MMPFN Union 1

The MMPFN (Memory Manager Page Frame Number) structure is the key to pretty much everything that the Memory Manager knows about a page of physical memory that is in general use. Since an array of these structures for all physical memory needs to be kept in physical memory, the MMPFN is its own substantial overhead. Presumably to keep this down, ever more gets packed in to the MMPFN ever more intricately.

However untidy the construction of the MMPFN, all known versions have recognisably the same pointer-sized field at offset 0x00. As a type, this field is an unnamed union. Members have come and gone and been narrowed or widened, but some have been present through the whole history.

Public symbol files for the kernel, starting with Windows 2000 SP3, name this field as u1. Before Windows 10, it’s a direct member of the MMPFN. For Windows 10, talk of it as an MMPFN member is loose in that it is wrapped into an unnamed structure in another unnamed union, and it is the latter that is directly the MMPFN member. Still, this complex nesting does take the trouble to keep u1 at offset 0x00, compatibly with its having been a direct member all along. That the union existed right from the start is certain, since the kernel from version 3.10 uses the space variously as the Flink, WsIndex and Event (at least).

Definition Versions Remarks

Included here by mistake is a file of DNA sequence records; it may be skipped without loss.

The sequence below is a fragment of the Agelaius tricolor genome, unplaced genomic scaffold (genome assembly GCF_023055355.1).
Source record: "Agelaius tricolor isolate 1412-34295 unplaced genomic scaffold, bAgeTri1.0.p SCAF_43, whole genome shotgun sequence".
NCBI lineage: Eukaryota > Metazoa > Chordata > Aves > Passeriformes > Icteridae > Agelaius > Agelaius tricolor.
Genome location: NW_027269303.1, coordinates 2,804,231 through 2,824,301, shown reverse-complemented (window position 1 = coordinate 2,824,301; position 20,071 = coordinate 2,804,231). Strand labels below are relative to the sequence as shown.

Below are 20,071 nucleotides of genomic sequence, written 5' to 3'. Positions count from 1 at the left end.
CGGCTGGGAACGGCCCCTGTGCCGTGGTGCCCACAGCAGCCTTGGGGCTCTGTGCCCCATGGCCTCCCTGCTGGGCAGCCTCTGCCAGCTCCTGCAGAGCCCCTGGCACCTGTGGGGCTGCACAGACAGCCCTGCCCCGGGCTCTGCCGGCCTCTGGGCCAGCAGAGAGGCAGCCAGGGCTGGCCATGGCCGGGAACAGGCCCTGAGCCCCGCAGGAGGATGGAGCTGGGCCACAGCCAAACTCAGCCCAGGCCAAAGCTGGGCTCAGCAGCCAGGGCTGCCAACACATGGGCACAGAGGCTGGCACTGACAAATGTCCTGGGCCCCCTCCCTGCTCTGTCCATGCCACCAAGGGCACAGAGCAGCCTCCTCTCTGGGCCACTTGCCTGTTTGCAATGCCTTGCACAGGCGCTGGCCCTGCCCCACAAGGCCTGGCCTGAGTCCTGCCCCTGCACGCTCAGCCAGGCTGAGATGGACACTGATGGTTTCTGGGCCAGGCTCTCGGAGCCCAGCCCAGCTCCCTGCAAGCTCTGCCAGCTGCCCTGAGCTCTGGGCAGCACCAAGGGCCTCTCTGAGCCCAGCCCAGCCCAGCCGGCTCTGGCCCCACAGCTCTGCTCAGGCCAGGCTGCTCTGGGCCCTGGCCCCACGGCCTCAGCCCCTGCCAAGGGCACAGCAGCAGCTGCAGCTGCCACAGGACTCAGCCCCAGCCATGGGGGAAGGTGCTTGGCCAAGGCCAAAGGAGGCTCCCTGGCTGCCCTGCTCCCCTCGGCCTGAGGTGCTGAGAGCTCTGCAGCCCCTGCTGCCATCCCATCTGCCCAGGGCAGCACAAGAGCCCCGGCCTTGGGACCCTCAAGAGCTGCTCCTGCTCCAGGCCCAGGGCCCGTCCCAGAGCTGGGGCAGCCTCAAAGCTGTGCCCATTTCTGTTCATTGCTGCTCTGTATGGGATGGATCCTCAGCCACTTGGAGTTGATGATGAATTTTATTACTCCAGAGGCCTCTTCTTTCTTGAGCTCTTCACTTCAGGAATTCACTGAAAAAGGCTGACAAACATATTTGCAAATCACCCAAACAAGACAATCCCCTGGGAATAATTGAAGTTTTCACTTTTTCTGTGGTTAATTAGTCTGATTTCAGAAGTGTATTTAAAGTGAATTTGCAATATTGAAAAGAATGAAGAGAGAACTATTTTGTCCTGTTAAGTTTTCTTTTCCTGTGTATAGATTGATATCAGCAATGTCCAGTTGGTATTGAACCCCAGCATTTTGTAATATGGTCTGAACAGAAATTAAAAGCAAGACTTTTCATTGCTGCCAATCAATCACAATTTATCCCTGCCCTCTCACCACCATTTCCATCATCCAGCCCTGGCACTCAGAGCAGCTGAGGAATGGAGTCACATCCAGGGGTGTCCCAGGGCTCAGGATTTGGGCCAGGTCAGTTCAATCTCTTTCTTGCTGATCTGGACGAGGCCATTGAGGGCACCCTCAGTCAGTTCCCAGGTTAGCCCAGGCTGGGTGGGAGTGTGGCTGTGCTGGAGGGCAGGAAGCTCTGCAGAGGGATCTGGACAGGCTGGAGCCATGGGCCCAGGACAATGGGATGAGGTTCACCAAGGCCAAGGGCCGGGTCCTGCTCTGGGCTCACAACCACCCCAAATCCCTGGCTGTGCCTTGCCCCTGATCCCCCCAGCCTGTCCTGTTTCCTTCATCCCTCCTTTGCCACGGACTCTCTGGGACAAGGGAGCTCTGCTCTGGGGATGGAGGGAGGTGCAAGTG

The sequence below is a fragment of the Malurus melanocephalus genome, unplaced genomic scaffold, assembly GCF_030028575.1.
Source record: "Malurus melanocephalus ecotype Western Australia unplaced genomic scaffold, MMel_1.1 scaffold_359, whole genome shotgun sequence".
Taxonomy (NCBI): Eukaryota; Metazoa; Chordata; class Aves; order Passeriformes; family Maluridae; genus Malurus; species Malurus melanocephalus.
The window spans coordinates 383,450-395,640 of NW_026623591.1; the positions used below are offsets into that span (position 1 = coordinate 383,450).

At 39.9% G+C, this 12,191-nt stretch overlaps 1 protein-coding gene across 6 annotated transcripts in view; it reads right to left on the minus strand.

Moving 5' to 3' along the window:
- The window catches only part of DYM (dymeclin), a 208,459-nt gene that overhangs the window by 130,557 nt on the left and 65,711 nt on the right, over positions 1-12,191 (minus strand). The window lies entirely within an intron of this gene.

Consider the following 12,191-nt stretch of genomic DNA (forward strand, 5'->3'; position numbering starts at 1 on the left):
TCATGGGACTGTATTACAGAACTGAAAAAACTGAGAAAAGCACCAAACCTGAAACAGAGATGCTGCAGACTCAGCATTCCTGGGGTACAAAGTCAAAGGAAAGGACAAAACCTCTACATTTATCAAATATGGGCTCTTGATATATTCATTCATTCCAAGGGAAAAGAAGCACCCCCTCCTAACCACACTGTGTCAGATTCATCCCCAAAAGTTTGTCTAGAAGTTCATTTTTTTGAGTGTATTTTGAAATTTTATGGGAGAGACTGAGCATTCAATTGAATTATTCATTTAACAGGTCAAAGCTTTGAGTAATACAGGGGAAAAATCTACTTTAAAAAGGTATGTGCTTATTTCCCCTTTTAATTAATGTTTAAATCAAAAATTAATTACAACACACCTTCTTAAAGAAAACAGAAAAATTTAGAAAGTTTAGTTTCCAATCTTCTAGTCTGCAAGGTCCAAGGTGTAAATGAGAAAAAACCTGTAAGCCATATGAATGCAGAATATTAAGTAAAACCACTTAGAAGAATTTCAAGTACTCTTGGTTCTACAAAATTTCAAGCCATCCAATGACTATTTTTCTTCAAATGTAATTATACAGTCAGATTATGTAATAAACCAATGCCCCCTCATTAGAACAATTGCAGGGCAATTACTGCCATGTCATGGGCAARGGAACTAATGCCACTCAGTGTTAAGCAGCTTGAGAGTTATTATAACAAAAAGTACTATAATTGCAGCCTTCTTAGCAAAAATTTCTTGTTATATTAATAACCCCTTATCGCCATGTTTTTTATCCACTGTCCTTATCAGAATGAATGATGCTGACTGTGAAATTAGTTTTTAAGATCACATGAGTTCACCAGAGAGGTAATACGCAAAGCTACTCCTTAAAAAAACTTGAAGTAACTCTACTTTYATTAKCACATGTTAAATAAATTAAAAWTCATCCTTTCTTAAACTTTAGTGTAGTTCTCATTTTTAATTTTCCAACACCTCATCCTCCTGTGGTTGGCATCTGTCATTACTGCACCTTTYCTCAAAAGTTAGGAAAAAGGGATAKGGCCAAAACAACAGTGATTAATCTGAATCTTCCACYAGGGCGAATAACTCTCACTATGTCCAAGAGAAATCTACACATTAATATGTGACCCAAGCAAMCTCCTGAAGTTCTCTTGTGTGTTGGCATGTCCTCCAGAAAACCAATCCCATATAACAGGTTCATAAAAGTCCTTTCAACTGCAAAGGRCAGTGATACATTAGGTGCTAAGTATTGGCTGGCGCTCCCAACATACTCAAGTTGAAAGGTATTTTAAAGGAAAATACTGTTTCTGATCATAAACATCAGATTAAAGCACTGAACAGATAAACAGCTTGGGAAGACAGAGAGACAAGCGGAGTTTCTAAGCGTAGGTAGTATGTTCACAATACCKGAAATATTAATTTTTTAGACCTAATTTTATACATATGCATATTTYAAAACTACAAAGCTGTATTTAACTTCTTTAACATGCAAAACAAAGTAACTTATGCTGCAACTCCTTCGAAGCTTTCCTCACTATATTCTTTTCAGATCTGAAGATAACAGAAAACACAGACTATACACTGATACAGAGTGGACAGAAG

1709 and higher  
1709 and higher  
all (x86);
late 5.2 to 6.1 (x64)
see note after table
struct {
    ULONGLONG Flink : 36;
    ULONGLONG NodeFlinkHigh : 28;
6.2 and higher (x64) see note after table
struct {
    ULONG MustNotBeZero : 2;
    ULONG Age : 3;
} PageTableWsle;
1703 only  
3.10 to 1703 see note after table
KEVENT *Event;
3.10 to 1703  
NTSTATUS ReadStatus;
5.0 to 5.2  
6.0 to 1703  
PVOID volatile VolatileNext;
6.0 to 1703  
KTHREAD *KernelStackOwner;
6.0 to 1703  
MMPFN *NextStackPfn;
5.0 only  
5.1 to 1703  
1709 and higher  

The Flink is meaningful when the physical page represented by the MMPFN is on any of several lists, e.g., of free pages. It is specifically the PFN of the next physical page on the same list. While 32-bit and 64-bit Windows need deal only with 36-bit and 48-bit physical addresses, a PFN uses only 24 or 36 bits of its integral type: excess bits can be used for other purposes concurrently.

Starting with 64-bit Windows 8, pages on a standby list can also be linked in a list just of pages that are on the same NUMA node. The ancient Flink coexists with what might be named NodeFlink except that the latter’s 36 bits are separated into a NodeFlinkHigh and a NodeFlinkLow. Only the high 28 bits are crammed in with the intact 36-bit Flink at offset 0x00. The low 8 overlay the ViewCount in the MMPFN directly.

The WsIndex is a 0-based index into an array of MMWSLE structures. This index was widened from 32 bits to 64 for 64-bit Windows 8.1. Microsoft almost certainly defines a type for this index. The KDEXTS.DLL debugger extension confirms with high confidence that Microsoft’s name for this type is WSLE_NUMBER. It is originally a ULONG but becomes a ULONG_PTR for version 6.3 and higher.